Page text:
Willem Barentsz

Willem Barentsz, born around 1550 and died on June 20th of 1597, was a Dutch navigator, explorer, cartographer, and a leader of early expeditions to the far north.

He was born on the island Terschelling in the Seventeen Provinces.

A cartographer by trade, he sailed to Spain and the Mediterranean to finish an atlas of the Mediterranean area, which he co-published with Petrus Plancius.

His career as an explorer was spent searching for the Northeast Passage, which he reasoned must exist as clear, open water towards the north of Siberia since the sun shone 24 hours a day, which he believed would have melted any potential ice.

On June 5th of 1594 he left the island of Texel aboard the small ship named Mercury, as a part of a group of three ships sent out in separate directions to attempt to enter the Kara Sea, with the intentions of finding the Northeast Passage above Siberia. Between June 23 and 29, he stayed at Kildin Island.

On July 9th, the crew came across a polar bear for the first time. After shooting it with a musket when it attempted to climb aboard the ship, the seamen decided to capture it with the hope of bringing it back to Holland. Once leashed and brought aboard, however, the bear rampaged and had to be killed. This happened in Bear Creek, Williams Island.

Upon discovering the Orange Islands, the crew encountered a herd of about 200 walruses and attempted to kill them with hatchets and pikes. Finding the task more difficult than they had imagined, they left with only a few ivory tusks.

He reached the west coast of Novaya Zemlya and followed it northwards before being forced to turn back in the face of large icebergs. Although they didn’t reach their destination, the trip was considered a success.

Disappointed by the failed expedition, he set out on his second one in 1596. The States-General announced that they would no longer subsidize similar voyages – but rather offered a high reward for anyone who successfully navigated the Northeast Passage.

The town council of Amsterdam bought and outfitted two small ships, captained by Jan Rijp and Jacob van Heemskerk, to search for the elusive channel under the command of Barentsz. They departed on May 10th or May 15th and on June 9th they discovered Bear Island. After some time the crew found themselves at Bear Island once again on July 1st, which led to a disagreement between Barentsz and Van Heemskerk on one side and Rijp on the other. Barentsz reached Novaya Zemlya on July 17th. Anxious to avoid becoming entrapped in the surrounding ice, he had the intention of heading for the Vaigatch Strait, but became stuck within the many icebergs and floes.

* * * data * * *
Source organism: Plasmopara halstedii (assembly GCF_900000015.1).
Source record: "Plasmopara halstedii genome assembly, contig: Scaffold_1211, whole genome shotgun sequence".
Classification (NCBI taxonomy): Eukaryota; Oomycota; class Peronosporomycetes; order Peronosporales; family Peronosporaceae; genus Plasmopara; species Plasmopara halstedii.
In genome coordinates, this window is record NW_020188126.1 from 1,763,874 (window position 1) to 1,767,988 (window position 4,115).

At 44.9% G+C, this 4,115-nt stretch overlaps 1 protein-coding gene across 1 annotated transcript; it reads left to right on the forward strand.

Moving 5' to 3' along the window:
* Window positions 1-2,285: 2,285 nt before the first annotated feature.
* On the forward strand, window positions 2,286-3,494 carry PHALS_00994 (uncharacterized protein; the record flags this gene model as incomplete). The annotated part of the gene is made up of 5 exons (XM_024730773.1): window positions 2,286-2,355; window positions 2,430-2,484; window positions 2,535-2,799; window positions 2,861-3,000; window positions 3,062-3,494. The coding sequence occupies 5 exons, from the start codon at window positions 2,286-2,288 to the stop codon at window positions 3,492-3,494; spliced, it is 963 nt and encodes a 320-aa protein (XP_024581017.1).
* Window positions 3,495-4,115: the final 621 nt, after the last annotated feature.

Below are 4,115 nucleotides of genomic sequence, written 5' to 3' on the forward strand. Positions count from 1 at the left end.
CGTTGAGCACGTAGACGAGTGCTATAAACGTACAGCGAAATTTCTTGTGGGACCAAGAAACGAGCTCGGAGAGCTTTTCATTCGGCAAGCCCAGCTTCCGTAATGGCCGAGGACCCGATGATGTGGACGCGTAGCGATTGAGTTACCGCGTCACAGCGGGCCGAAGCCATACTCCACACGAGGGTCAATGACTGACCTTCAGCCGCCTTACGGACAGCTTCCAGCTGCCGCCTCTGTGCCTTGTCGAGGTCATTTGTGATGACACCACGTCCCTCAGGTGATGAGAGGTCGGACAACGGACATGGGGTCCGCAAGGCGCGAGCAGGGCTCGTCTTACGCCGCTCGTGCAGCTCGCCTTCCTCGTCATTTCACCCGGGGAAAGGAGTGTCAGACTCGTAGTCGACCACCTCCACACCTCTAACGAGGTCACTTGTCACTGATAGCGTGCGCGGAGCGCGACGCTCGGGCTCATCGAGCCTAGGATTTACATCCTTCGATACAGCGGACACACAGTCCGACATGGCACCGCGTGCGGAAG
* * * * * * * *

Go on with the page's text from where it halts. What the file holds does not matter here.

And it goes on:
Stranded, the crew of 16 men was forced to spend the winter on ice, along with their young cabin boy. After an unsuccessful attempt to melt the permafrost, the crew used lumber from their ship to construct a 7.8×5.5 meter lodge that they called Het Behouden Huys.

As they were dealing with the extreme cold, they realized that their socks would burn before their feet could even feel the warmth of a fire and took to sleeping with warmed stones and cannonballs. Additionally, they used the merchant fabrics aboard the ship to make additional blankets and clothing.

The ship had salted beef, cheese, bread, barley, peas, groats, flour, oil, vinegar, salt, beer, wine, brandy, mustard, hardtack, smoked bacon, ham and fish aboard. Much of the beer froze, bursting the casks. By November 8th, Gerrit de Veer, the ships carpenter who kept a journal, reported a shortage of beer and bread, with wine being rationed four days later.

In January of 1597, De Veer became the first person to witness and to record the atmospheric anomaly known as the Novaya Zemlya effect.

Proving successful at hunting, the group caught 26 arctic foxes in some primitive traps, along with killing a number of polar bears.

When June emerged, and the ice had still not loosened its grip on the ship, the scurvy-ridden survivors took two small boats out into the sea on June 13th. Barentsz died at sea on June 20th of 1597 while studying charts only seven days after starting out. It isn’t known whether Barentsz was buried on the northern island of Novaya Zemlya, or at sea. It took seven more weeks for the boats to reach the Kola Peninsula where they were rescued by a Russian merchant vessel, and by that time only 12 of the initial crew members remained. Ultimately, they didn’t reach Amsterdam until November 1st. Sources differ on whether two men died on the ice floe and three in the boats, or three on the ice floe and two in the boats. The young cabin boy had died during the winter months in the shelter.

Two of Barentsz’ crewmembers later published their journals of the first two voyages, and the carpenter on the last two voyages.

In 1853, the former Murmean Sea was renamed Barents Sea honoring him.

Image Caption: Willem Barentsz. Credit: Wikipedia